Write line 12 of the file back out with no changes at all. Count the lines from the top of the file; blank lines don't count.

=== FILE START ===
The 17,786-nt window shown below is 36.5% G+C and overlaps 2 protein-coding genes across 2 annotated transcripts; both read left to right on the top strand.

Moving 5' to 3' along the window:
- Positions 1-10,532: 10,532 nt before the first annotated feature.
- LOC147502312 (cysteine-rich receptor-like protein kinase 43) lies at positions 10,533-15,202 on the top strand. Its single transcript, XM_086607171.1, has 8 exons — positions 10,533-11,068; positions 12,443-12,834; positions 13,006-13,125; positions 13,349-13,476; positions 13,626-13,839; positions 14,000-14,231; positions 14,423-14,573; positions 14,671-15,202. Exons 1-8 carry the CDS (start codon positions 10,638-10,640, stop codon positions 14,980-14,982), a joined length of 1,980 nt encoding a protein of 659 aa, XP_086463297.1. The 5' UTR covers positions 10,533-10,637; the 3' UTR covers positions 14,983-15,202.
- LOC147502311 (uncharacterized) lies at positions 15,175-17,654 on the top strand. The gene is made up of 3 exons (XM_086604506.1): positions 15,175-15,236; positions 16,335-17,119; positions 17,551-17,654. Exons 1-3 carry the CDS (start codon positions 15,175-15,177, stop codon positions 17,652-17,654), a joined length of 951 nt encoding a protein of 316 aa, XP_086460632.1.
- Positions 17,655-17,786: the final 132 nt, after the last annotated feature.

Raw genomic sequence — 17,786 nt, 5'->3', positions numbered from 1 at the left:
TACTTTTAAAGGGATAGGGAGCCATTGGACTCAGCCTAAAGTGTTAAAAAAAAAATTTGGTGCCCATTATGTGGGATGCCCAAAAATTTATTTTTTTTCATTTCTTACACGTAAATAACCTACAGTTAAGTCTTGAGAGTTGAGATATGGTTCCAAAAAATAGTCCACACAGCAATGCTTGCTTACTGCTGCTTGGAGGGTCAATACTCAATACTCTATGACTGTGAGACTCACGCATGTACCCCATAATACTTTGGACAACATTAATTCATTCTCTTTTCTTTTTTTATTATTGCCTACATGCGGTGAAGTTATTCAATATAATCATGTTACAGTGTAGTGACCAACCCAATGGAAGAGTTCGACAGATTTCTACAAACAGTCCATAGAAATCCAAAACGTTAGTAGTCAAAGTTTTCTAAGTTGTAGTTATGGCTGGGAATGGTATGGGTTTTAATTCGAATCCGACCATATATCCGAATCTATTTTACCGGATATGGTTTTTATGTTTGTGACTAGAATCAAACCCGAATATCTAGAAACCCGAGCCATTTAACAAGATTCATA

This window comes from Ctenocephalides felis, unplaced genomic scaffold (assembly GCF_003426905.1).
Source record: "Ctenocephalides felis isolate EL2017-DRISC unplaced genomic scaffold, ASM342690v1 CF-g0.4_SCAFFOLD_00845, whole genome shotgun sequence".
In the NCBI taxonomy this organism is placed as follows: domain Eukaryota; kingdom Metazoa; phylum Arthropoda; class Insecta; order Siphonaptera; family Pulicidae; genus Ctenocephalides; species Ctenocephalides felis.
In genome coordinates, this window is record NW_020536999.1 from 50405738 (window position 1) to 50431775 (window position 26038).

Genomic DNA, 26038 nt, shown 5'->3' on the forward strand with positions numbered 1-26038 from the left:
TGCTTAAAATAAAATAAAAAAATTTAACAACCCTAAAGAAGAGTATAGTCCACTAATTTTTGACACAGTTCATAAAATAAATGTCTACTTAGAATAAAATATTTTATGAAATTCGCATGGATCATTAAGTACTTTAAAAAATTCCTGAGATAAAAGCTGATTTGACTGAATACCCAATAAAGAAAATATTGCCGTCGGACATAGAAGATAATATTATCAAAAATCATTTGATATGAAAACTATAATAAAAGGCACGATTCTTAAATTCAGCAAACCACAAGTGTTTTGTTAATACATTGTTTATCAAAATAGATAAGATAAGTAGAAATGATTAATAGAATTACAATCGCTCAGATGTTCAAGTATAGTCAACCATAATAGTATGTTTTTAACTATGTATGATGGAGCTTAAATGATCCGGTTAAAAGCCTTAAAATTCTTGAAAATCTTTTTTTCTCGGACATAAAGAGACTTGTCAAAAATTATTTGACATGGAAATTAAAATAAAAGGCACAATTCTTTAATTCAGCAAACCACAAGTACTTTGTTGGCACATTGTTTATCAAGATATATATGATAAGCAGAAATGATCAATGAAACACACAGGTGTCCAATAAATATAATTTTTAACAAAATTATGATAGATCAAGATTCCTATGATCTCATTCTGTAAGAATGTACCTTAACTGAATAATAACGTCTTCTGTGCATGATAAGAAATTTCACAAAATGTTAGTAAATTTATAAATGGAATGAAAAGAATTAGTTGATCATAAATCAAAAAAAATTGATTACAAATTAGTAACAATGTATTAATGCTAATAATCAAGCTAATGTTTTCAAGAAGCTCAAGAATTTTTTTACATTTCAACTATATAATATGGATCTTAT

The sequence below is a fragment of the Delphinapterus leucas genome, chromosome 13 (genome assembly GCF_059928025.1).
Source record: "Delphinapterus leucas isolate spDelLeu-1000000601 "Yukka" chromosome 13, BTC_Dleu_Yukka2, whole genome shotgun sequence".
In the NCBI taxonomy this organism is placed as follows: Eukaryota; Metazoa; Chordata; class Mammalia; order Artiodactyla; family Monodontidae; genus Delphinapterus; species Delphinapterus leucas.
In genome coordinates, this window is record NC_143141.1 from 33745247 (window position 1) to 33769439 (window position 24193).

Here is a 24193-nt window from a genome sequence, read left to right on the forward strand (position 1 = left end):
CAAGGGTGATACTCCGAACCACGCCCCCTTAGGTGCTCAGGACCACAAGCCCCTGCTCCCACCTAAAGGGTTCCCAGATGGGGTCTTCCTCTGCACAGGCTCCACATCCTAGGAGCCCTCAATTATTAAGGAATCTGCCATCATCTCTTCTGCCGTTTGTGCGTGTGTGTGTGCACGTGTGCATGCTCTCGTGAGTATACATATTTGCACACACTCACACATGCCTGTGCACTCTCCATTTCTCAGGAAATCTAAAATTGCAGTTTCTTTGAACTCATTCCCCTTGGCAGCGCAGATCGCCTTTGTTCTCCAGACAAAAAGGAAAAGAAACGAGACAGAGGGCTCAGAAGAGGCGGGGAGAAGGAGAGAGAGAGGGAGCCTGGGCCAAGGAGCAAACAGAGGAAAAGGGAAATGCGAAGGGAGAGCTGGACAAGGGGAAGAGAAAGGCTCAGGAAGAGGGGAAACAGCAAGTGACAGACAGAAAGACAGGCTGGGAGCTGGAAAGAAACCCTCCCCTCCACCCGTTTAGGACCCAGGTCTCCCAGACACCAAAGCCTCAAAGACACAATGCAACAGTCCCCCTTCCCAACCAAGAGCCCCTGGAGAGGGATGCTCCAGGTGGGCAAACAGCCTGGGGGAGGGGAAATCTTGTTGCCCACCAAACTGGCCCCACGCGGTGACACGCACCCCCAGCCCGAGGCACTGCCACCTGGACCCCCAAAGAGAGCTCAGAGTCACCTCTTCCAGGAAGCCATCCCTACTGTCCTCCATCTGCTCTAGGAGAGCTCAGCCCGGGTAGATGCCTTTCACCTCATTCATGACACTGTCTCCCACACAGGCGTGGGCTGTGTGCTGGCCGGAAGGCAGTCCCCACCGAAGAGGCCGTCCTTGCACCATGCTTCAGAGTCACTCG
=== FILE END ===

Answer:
In genome coordinates, this window is record NW_020536999.1 from 50405738 (window position 1) to 50431775 (window position 26038).